The upturn in the jobs market revealed by the latest SSL/Computer Weekly Quarterly Survey of Appointments Data and Trends should encourage IT directors to consider their strategies to retain existing staff and attract new employees.
Peter Skyte, national secretary of the IT Professionals' Association, part of the Amicus union, said, "There is definitely an upturn in demand for IT skills, and although no one believes we are going to return to the levels seen before the internet bubble burst, the companies I have been dealing with are certainly more aware of the competition for skills.
"Even during the boom there was no serious effort to address a skills shortage, and although this may have been less important for firms when they started to need less staff, the same problems are set to re-emerge."
Skyte said that more perks and improved packages would have to be offered to existing staff, as well as to new recruits, and he said there was building pressure on firms to offer more money too.
"Surveys tend to be a snapshot of what is already occurring, and I would not be surprised to see bigger increases in salaries than what the SSL Survey found, as a result of extra business confidence in coming months," said Skyte.
Paul Smith, director at recruitment agency Harvey Nash, said, "Firms will have to be careful to retain the skills they have as there could be a shortage of people as the market steadily improves, but I cannot see any return to the days of the dotcom bubble."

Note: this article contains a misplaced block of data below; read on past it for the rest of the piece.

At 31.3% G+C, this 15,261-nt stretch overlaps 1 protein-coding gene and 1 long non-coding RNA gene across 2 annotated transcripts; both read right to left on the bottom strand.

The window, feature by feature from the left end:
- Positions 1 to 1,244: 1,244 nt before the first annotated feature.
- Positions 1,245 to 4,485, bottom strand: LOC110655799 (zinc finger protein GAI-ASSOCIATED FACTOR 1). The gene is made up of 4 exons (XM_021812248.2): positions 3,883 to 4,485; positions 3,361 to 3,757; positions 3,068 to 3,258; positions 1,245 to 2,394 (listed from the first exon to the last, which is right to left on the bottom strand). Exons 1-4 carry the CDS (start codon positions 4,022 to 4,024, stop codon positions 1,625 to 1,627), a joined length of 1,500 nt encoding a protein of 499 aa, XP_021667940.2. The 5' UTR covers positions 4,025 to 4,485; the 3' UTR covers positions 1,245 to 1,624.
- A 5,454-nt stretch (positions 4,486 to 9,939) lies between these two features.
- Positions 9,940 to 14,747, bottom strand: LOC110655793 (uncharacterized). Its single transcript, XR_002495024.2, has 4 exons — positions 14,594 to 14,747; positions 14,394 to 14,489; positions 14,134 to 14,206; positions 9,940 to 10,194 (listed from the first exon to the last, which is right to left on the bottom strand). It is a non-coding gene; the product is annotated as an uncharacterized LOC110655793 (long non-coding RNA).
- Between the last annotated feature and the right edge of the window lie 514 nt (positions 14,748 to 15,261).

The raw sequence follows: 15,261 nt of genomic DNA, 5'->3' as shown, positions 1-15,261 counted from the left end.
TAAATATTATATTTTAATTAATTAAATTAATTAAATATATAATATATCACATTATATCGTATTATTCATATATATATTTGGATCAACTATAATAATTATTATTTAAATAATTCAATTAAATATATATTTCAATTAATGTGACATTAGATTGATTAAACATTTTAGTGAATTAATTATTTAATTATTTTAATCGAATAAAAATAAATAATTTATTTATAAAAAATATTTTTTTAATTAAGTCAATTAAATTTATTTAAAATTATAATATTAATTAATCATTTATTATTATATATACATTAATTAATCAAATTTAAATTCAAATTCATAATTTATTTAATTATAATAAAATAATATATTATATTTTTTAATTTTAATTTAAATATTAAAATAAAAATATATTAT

Smith said companies must take account of the fact that some staff have not had meaningful pay increases for up to three years. For organisations where extra money is not an immediate option, changing benefits packages to offer training and perks might help retain skilled workers.
Smith said an employee would never stay with an organisation simply because of a salary increase - in a rising jobs market, they know they could get bigger increases by moving.
He said research by Harvey Nash had shown that half of staff stay at a company because of things such as the people they work with, good working environments and the availability of good kit and systems. "If there is a bad working environment, people will not work there for any package," said Smith.
Cathy Walsh, managing director of recruitment agency the Triangle Partnership, said, "People talk of the pendulum swing effect in the jobs market but the situation now seems to be one of stability.
"To retain staff, companies must make sure they can present them with a future vision and firm plans. Employees will want personal development more than ever if they are to stay, and the 'what can I put in, and what can I get out?' attitude among staff is a perfectly reasonable one.
"In recent times so many people have been made redundant that job stability has become a priority. And job content is all part of the thought process for employees considering their options, as salary becomes less important compared to previous times.
"I think people have got a much more realistic and sensible view about what the market is, so serious personal development plans are more important than the share options that were demanded during the dotcom era."
Walsh said that although staff were in a better position to move, the industry needed a gradual, steady recovery, not another unsustainable boom.
CW/SSL Survey results >>